Saint George and the townsperson

Granny on the frontline


Oh no, not more blooming shepherds, I thought, when grandson told me that year 1’s Christmas play was ‘about sheep, gran’. Ok, ok, but as a veteran of at least 10 years of school nativities, I make no apology for coming over a bit Ebenezer Scrooge at the prospect of yet another one. ‘And I’m a townsperson,’ grandson added and launched into a song with a lot of ‘hustle bustles’ in it – well, that did sound a bit different. But how would the townspersons meet the sheep, I wondered – maybe therein lay the drama of the piece – you can but hope. My daughter gave me my ticket – Hey Ewe, it announced, An Infant Nativity. Very witty, I suppose, but would it be the hip-hop version as per OutKast’s Hey Ya or a retro Beatles one á la Hey Jude? (cool gran or what?). Well, it wasn’t all that clear from the preview grandson gave me when he sat me down and went through the whole thing, speaking parts, songs, actions ‘n all – you have to admire his enthusiasm. It seemed to be a sheep’s eye view of the nativity – one lone sheep among many, baa-ing at the moon saying over and over again ‘Something’s going on, I can feel it,’ but no-one was listening and I know what that feels like. I guess it should’ve come with a spoiler alert but, let’s face it, I knew what happened in the end anyway.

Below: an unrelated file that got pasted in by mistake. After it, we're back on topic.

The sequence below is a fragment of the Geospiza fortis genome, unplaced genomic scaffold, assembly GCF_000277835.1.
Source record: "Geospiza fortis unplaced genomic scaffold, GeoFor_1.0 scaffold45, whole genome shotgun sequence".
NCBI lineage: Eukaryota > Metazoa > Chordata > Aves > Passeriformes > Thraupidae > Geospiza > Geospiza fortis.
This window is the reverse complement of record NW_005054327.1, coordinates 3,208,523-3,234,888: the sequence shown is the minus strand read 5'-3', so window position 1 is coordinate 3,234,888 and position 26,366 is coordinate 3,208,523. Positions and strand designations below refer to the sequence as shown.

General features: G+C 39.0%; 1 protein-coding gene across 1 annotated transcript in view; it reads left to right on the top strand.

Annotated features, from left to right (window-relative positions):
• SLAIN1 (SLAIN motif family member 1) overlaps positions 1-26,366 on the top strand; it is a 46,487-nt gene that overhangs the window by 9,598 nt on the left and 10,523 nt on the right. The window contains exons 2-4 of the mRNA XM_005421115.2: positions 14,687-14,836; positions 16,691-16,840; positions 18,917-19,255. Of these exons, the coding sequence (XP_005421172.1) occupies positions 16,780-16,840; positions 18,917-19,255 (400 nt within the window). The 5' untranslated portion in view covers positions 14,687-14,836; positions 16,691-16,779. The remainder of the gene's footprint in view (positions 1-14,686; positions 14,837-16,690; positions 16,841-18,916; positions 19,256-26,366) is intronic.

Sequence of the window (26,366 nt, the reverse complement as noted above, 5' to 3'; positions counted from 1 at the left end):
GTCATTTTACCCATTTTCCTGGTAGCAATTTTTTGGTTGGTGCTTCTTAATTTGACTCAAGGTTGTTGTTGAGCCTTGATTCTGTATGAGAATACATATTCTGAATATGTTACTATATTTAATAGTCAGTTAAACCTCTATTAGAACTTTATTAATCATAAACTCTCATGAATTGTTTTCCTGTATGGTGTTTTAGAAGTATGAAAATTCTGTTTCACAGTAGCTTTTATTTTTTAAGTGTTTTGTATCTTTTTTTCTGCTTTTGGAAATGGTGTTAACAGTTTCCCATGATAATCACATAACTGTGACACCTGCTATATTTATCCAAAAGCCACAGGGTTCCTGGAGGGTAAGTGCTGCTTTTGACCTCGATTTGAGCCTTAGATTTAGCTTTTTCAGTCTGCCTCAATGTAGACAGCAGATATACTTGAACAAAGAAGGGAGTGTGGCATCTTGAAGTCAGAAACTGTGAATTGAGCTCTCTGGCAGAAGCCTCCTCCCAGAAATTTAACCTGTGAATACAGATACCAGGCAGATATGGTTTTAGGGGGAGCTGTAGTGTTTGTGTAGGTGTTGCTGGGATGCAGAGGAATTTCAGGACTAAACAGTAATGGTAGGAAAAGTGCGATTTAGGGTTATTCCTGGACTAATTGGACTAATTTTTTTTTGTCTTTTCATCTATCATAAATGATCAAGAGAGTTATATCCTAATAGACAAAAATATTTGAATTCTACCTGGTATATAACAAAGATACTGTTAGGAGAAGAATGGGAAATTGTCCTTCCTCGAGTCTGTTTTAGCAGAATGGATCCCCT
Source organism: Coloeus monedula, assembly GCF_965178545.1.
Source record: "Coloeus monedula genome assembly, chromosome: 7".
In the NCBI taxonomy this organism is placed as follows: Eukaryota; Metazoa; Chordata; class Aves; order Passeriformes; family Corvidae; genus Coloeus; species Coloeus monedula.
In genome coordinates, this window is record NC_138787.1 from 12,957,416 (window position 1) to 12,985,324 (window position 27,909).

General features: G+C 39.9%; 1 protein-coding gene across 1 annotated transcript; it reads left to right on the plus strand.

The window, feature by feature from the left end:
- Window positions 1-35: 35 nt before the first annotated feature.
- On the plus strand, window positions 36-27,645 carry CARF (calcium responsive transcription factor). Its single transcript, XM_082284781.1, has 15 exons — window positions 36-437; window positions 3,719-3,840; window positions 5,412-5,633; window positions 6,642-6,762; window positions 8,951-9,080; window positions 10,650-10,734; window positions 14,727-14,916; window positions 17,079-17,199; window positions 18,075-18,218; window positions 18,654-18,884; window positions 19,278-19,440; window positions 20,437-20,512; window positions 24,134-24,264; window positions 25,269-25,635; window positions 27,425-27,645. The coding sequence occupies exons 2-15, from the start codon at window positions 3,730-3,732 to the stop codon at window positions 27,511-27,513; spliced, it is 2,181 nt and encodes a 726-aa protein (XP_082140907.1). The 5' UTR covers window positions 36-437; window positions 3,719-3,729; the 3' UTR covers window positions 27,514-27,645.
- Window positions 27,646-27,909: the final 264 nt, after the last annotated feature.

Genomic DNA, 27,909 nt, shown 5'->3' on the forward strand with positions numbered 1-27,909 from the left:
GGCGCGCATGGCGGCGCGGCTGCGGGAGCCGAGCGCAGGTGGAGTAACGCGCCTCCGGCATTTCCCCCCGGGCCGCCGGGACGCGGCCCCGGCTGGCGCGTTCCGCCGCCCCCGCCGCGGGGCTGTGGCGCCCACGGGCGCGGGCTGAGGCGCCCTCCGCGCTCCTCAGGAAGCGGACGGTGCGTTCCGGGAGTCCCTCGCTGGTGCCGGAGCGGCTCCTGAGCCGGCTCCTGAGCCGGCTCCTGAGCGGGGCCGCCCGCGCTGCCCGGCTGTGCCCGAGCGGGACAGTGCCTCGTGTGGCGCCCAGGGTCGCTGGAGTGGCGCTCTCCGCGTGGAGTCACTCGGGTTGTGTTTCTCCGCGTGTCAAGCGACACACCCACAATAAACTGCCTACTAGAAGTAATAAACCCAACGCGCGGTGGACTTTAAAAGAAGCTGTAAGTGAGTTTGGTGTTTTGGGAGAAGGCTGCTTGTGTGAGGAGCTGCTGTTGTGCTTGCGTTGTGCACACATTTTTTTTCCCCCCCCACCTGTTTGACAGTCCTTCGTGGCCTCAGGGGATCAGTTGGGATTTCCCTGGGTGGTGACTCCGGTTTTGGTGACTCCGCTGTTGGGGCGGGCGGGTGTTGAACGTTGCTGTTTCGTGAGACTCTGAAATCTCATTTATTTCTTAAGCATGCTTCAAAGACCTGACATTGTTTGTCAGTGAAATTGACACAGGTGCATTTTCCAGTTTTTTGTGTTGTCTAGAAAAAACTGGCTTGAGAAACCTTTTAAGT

When my daughter and I arrived in the school hall in the morning the sheep were already centre stage though the performance hadn’t started yet. A flock of sheepy onesies (and of sundry other furry creatures) were about to have their moment in the spotlight, although I did notice an artistic home-crafted sheep’s head mask on someone’s head – well, there’s always one, isn’t there? Townspersons didn’t require a costume so grandson came as himself basically – phew – after c. 10 years of scouring Harlow for green tights for elves and tutus for snowflakes etc for his three big sisters, his mum was getting off lightly this time. Then, there he was, hustle-and-bustling away with other townpersons hacking at the ground with an imaginary pick. ‘No, gran,’ he told me later, ‘I wasn’t digging, I was picking up a sack and putting it over my shoulder.’ Whatever – but he did, of course, give it his all, as they say on Strictly.

Then, oh dear, the townspersons exit-ed stage right and sat down almost out of sight on the floor, but I could just see grandson’s mouth still moving. Oh goodie, I thought, they’ve given him the role of prompt. But no, my daughter said, they had to act chatting – rhubarb rhubarb rhubarb and the like to create a hustle-bustly backdrop. Meanwhile, grandson’s teacher was on keyboards, swaying along to the rock(ish) songs, not quite head banging, but just a tiny bit Guns ‘n Roses – maybe he’s in a heavy metal band in his spare time. I asked him later, ‘No,’ he said, smiling sheepishly (of course), ‘but I used to play the organ in church’. Oh.

Granddaughter 3 had told me that years 5 and 6’s play was to celebrate 800 years since the Magna Carta. But what’s Christmassy about that? It sounded like a solemn historical affair to me. She was one of four Saint Georges – hm, I thought there was only one and was he around for the signing of the Magna Carta? But, hey ho, history was never my strong point, maybe I should just go with the flow. ‘So there’ll be dragons,’ I’d said, perking up. ‘No, gran,’ she replied, ‘it’s a mummers’ play and I fight a Turk.’ Gosh, that didn’t sound very Peace and Goodwill-ish to me. But mummers are Christmassy, aren’t they? Or are they something to do with a maypole? Oh god, I certainly wouldn’t pass a British citizenship test.